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Grafik Dynamo [2005]

Alison Colman

At [2005]

When I first encountered Kate Armstrong and Michael Tippett’s Grafik Dynamo after reading a brief description on the Turbulence website, it made me think of the concept referred to as the “Internet Hive Mind.” While I don’t subscribe to this concept as such, my initial thought when viewing Grafik Dynamo was, “is this an example of what collective consciousness looks like?”

Unlike the “Hive Mind,” described in generally futuristic terms by some proponents as a self-organizing group or team that comes together according to an organizing principle, resulting in an almost-mythical “super-being” fueled by collective brainpower, Grafik Dynamo can (on one level) be described as a literary conduit of sorts for current, collective online activity. In my opinion, this is what makes the work much more intriguing, in addition to more relevant, than ostentatious techno theories. In addition, its function as e-literature, as well as the visual and technical parameters the artists have set for harvesting and displaying images from the Web, distinguish it from other forms of collective online activity, such as virtual sit-ins.

Grafik Dynamo consists of one web page containing three rectangular frames or panels of equal size, arranged across the page in a horizontal line, similar to a comic strip. These panels are superimposed on a larger rectangular shape decorated with a blue and white pattern highly reminiscent of Roy Lichtenstein’s Ben-Day dots. This shape, in turn, is superimposed on a black background. Navigation is extremely simple; the links across the top of the page read “Launch,” “About,” “Kate Armstrong,” and “Michael Tippett.”

Each panel contains a different image (usually a photograph) of varying size, quality, and content – although most of them seem to be personal snapshots – which is continuously replaced by another image. Instead of being coordinated, the refresh rate for each panel is out of sync with the other two, and the images appear to be refreshed between roughly one and five seconds. The images themselves come from blogs and Web news sources, and are funneled into Grafik Dynamo through an RSS feed from LiveJournal. (For readers unfamiliar with RSS technology and/or terminology, RSS stands for RDF Site Summary, Rich Site Summary or Really Simple Syndication. It is an XML format for web syndication, allowing for the sharing of content between sites. Syndicated content can include, but is not limited to, news feeds, events listings, news stories, headlines, project updates, and discussion forum updates. As a result, RSS provides web users with the opportunity to not only tailor and customize the flow of new information on the internet, but to monitor how often sites generate new information).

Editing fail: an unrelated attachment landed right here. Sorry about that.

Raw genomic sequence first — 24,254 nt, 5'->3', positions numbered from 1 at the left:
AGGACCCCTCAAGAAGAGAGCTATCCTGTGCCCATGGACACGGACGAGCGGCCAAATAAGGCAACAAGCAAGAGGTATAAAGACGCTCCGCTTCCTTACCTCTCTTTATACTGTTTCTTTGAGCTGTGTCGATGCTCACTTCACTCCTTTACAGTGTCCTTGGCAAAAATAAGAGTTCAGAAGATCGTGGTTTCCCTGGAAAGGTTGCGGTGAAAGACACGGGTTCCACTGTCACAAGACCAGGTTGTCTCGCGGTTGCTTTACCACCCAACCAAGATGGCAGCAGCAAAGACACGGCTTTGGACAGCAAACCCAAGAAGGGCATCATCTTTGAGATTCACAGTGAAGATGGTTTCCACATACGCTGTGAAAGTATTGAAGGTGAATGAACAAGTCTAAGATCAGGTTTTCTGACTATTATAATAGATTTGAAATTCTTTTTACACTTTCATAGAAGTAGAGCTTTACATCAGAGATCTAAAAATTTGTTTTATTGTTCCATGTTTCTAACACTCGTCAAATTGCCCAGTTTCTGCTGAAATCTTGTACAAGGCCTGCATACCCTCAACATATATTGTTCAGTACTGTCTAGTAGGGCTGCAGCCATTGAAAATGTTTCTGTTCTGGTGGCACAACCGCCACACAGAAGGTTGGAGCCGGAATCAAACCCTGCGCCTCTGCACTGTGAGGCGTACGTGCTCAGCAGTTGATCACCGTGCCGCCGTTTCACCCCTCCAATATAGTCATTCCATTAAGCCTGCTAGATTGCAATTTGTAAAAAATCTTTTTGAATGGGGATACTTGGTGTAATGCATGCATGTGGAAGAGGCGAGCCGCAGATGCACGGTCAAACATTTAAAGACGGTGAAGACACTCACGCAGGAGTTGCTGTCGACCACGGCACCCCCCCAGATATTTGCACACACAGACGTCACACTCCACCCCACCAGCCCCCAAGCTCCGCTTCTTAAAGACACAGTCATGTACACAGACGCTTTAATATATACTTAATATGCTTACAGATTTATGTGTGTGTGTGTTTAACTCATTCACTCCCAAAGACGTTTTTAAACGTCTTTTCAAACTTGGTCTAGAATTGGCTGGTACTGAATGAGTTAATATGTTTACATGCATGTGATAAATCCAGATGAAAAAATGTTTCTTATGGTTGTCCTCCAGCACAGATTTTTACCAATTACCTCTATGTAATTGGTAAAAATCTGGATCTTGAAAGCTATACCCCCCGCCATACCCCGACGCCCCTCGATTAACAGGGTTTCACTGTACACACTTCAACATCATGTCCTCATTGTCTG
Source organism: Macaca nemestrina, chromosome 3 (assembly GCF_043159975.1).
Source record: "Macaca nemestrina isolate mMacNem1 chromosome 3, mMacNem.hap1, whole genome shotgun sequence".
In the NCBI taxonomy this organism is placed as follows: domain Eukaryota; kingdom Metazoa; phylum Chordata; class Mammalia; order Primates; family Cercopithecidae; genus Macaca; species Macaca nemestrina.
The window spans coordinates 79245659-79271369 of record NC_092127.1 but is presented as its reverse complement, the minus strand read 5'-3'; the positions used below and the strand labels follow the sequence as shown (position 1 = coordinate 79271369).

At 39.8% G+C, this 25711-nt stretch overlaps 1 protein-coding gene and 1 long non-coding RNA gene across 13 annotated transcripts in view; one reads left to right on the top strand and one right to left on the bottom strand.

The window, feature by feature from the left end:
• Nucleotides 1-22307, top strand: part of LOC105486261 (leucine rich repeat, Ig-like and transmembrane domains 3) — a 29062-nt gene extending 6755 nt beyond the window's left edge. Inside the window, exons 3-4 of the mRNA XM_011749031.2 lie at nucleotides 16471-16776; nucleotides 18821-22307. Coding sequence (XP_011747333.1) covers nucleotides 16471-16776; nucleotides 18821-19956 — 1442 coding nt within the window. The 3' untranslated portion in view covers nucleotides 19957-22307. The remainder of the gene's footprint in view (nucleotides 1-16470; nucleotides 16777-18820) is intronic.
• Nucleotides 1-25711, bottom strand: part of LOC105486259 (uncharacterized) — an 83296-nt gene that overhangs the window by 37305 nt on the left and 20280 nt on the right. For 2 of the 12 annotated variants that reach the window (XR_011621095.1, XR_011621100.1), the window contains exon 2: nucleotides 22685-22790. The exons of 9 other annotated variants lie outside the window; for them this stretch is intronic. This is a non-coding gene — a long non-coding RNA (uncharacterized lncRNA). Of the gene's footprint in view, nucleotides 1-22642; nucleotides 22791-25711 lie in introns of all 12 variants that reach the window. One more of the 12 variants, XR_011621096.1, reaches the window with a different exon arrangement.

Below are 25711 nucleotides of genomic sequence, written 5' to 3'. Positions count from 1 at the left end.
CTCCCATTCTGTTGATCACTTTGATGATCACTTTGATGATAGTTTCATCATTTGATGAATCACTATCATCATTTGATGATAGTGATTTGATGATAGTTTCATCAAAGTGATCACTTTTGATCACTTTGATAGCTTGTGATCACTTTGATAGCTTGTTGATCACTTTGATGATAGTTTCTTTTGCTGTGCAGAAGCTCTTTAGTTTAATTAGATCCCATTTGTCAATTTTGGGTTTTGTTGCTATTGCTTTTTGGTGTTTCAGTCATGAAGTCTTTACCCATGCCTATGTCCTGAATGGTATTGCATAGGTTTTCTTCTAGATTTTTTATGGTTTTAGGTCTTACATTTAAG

These images are not resized to fit entirely the panels’ borders, nor are they necessarily centered within the panels. Images larger than the panels are only partially shown, the size of the image determining how much is truncated. This heightens the visual interest considerably, forcing the viewer engage in the exercise of mentally reconstructing the remainder of the image. If these pictures were resized in their entirety, or chosen according to stricter size parameters, the result would be much more uniform (like a slide show), and would place fewer cognitive demands on someone engaged with the work.

Along the top of each panel is a speech or thought balloons, also refreshed at an asynchronous rate, containing a short question, statement, or exclamation in large capital letters. However, rather than statements along the line of the commonplace POW! ZAP! BANG! variety found in many comic books of the superhero genre, the utterances in these bubbles are considerably more cryptic: “GENTLEMEN, HATS OFF!” “HAD YOU SEEN HIM BEFORE?” “WE”VE LOST CONTROL OF THE MOLE AGAIN, VILLANOVA!” “THERE IT IS, THE SLEEPING MONASTERY.” “HMM! I LIKE THE SEASIDE!” “I DON”T WANT NO GOVERNMENT CHEESE!” “THE MAN IS NOTHING BUT A FOOD CHEMIST!” “RETURN TO ME THAT FIERCE GOD AT ONCE!” “ACK.” Every so often, a panel will refresh without a balloon, or two panels will contain identical speech or thought balloons.